PostgreSQL is one of the popular databases on Linux on Z. It’s available in all major distributions. As with every database tuning is important. Marc Beyerle, a colleague of mine, wrote an in depth article about his tuning experiences: “PostgreSQL: Experiences and tuning recommendations on Linux on IBM Z“.
For the standard workload used, the overall improvement is a 45% increase in throughput. This does not include the Simultaneous Multi Threading (SMT) benefit as the base system was already exploiting this. Here are the most effective measures for this specific workload:
- Adapt shared buffers and cache usage. This is accomplished by setting the shared_buffers parameter to ~1/4 of the available memory. And setting further the effective_cache_size parameter to ~3/4 of the available memory. Be aware that the second one is pretty aggressive. For other workloads leaving some more room for unexpected memory needs might be preferable. Nevertheless the main message is that PostgreSQL needs the Linux cache for good performance.
- Tune read-ahead. For other databases like Oracle DB the recommendation is to disable read-ahead. But as PostgreSQL really utilizes the Linux cache this is beneficial here.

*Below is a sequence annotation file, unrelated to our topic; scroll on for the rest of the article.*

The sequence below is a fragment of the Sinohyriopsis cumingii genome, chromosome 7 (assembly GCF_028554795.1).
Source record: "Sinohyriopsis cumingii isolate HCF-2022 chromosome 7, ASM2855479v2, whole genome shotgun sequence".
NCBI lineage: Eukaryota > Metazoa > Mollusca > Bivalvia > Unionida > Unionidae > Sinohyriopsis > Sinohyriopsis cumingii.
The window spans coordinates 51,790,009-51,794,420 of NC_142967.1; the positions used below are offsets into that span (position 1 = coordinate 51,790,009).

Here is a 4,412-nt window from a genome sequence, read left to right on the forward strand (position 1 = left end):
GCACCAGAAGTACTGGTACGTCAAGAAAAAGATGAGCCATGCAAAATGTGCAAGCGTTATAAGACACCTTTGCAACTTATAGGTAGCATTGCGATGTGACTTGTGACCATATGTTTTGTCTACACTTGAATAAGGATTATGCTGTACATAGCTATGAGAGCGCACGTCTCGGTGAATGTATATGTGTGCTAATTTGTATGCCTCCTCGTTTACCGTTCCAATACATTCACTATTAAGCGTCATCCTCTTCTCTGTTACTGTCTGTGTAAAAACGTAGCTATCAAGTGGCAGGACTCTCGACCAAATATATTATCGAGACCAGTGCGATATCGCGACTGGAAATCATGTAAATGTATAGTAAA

- Enable and use huge pages. This is a standard recommendation for all type of database workloads. And it also helps for this workload and PostgreSQL. As with Oracle DB this has two effects: First there are less address translations and second as PostgreSQL is also process based there are quite some memory savings when many users are using the database
- Tune Linux scheduler. This one is really special and mainly worked because of the shared L3 cache in the z14 used. If you are on a system without a large shared L3 cache, this one might backfire.
Marc agreed to be contacted – marc.beyerle a_t de.ibm.com . There is also a recording of a Live Virtual Class available.
The official PostgreSQL wiki also has in depth explanations and recommendations for performance tuning.